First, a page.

Appropriate bolding and italics
See the Website Style Guidelines for more detail.
Personable tone (but be aware of context)
Good web text is always clear and concise and written in plain, grammatical language that users can understand easily. It is also engaging and keeps the reader interested.
In keeping with the online brand personality of the Western Australian Museum accessible, informative and engaging. Keep the writing warm, inviting, inclusive and most importantly accessible to a variety of audiences.
Avoid impersonal, overly formal corporate-speak. Address the reader directly as ‘you’, except where there is a need for formality (for example, in policy areas), and say ‘we’ instead of ‘the Western Australian Museum’.
Note that tone may vary across different sections of the website – the first 2-4 levels of navigation should always be in second person and be personable. However, specialist content intended for advanced users or specialists can be more complex and detailed or be very specific – after all if the reader is looking for definitive detail, that’s what should be delivered.
Lists and breakout quotes
Bulleted and numbered lists also help draw attention to the most important points. The user can scan the list text quickly and take in key pieces of information.
Important quotes and sections should also be used when they summarise the content of the web page. Users will often scan web content for headings, breakout quotes and lists. Use this knowledge to your advantage and develop web content accordingly
See the Website Style Guidelines for more detail.
Headings, headings and headings.
Headings and subheadings tell the user what to expect on a page or in the chunk of text that follows the heading. Strong headings provide a succinct snapshot of the content and entice users to read further, and should also be geared towards scanning readers, who are looking for specific content on a page.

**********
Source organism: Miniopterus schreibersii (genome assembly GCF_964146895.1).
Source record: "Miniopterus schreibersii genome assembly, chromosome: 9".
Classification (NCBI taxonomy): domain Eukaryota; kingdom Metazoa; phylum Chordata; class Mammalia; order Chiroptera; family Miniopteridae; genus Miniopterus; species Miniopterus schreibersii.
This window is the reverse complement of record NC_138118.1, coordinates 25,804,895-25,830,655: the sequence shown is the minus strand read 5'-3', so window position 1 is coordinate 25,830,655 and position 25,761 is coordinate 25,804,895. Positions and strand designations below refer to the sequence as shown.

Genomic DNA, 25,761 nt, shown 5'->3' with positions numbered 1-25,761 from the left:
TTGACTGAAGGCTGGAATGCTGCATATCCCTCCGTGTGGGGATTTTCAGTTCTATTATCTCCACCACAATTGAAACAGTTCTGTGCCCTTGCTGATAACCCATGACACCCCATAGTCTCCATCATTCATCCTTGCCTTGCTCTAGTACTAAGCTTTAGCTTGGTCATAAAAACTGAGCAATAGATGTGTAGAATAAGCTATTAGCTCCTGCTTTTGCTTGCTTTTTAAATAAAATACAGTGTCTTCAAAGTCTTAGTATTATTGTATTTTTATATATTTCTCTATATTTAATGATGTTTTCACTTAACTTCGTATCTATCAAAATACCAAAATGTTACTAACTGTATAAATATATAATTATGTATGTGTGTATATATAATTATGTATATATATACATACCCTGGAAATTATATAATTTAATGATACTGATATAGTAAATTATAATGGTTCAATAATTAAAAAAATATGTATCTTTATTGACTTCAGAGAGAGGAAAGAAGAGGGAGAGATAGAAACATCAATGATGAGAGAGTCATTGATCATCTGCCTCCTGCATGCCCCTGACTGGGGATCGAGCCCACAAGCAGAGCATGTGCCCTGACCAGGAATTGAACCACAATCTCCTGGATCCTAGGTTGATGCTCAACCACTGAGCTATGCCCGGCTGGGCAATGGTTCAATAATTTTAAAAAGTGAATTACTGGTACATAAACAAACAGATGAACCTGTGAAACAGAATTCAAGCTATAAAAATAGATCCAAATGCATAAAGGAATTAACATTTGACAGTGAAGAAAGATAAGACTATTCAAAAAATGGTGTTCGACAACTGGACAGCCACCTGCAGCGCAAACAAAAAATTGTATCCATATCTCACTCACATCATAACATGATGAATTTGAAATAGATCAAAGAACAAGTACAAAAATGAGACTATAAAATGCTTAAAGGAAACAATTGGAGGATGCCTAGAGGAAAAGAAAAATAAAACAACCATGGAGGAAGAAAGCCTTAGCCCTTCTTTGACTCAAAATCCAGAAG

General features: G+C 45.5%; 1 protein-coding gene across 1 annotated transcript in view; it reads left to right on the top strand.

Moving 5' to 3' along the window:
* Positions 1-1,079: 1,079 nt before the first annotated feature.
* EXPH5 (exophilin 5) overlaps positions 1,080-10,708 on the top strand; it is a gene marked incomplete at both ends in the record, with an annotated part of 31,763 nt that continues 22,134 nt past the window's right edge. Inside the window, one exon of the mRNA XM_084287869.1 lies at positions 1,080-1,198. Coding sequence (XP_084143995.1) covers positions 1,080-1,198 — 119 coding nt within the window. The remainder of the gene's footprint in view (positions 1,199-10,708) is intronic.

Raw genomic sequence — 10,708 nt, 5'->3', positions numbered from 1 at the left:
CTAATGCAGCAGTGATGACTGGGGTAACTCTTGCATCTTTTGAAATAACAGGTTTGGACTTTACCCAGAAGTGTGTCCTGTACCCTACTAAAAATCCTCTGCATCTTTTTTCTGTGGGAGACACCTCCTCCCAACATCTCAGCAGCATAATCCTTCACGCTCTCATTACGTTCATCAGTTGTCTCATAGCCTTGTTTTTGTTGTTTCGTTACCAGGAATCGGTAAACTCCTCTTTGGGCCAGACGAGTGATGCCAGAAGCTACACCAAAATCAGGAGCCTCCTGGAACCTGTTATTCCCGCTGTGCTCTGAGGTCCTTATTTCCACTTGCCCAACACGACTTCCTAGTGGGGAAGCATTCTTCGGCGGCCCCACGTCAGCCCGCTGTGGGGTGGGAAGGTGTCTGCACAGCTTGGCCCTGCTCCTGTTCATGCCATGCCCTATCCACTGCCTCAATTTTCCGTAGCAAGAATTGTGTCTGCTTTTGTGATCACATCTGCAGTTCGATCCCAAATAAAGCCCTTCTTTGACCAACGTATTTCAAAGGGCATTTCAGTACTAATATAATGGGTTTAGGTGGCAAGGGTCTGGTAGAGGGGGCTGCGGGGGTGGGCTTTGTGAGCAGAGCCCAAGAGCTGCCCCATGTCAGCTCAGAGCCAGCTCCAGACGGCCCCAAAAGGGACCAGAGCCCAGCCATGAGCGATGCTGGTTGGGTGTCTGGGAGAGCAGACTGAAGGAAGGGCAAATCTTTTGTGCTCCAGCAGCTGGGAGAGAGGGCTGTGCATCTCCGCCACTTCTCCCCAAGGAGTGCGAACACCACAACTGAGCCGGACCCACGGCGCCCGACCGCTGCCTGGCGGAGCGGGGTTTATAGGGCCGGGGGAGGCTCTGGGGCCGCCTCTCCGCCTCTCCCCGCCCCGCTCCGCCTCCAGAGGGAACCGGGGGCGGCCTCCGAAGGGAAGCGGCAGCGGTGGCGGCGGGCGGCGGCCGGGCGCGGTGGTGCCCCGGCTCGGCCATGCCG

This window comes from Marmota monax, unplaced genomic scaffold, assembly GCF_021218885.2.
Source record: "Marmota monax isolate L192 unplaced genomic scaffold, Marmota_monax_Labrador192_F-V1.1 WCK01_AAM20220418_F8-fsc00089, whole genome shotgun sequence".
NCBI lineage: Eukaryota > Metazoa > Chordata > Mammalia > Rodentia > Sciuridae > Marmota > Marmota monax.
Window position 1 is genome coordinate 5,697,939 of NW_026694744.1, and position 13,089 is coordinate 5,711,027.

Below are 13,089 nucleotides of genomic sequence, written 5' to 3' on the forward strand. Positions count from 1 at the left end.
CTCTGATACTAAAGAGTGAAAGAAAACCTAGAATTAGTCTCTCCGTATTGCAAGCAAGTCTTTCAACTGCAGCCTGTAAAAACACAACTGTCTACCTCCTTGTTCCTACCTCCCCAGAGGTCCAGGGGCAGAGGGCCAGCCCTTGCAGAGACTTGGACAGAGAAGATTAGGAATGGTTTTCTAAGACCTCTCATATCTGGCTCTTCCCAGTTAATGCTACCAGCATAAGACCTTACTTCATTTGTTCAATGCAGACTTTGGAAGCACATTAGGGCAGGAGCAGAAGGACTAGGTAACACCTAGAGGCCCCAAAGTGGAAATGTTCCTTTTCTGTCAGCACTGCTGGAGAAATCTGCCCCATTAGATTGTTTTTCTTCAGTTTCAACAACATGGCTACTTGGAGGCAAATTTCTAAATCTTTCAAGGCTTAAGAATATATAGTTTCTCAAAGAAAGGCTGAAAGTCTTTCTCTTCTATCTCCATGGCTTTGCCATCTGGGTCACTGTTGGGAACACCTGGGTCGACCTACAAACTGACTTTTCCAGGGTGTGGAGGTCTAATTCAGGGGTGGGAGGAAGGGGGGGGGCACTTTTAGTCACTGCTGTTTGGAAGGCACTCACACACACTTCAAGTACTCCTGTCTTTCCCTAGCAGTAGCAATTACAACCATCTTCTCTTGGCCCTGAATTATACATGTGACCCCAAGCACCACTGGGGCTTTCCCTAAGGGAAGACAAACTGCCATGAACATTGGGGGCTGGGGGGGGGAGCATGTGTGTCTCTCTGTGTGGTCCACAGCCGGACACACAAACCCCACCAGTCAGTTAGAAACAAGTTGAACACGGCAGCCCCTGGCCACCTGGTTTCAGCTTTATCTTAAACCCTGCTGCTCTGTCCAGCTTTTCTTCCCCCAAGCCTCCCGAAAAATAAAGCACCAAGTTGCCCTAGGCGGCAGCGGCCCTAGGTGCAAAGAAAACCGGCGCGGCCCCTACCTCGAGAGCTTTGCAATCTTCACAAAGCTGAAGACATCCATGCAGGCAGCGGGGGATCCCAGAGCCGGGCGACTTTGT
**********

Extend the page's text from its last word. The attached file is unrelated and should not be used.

The top heading (heading one) answers one simple question: what is the key message on this page? This can be difficult, but you should be able to define a single purpose of the page (if not, perhaps the content should be broken into multiple pages).
Headings should be written in plain language and describe the content in the section they apply to. Putting headings into question format can work well, but only if appropriate and done sparingly. Headings should be brief (under six words) and get to the point.
Generic headings such as ‘Overview’ not particularly engaging and don’t specifically address the content. If possible, each heading should be unique on the website, and should always be unique within a web page.
You can (and should) have subordinate and parent headings, with high-level headings that may group several chunks together.
Chunks are self-contained and context-independent segments of text, each with a heading, that are grouped together for quick and easy reading. Chunks should address a specific concept or theme, be no longer than 100 words, and no more than one or two paragraphs.
Plan before you write
Lastly, it’s good to plan before you write. Think about your audience, your purpose, the potential readers, and plan to deliver to their requirements.
Next, identify what you are trying to say, why you need to say it, and check the website to make sure the text you’re planning will fit with other content – it shouldn’t repeat information that already exists.
Finally, work out what you are going to write about, how you will structure the information and aim to get the attention of the audience, especially in the first paragraph.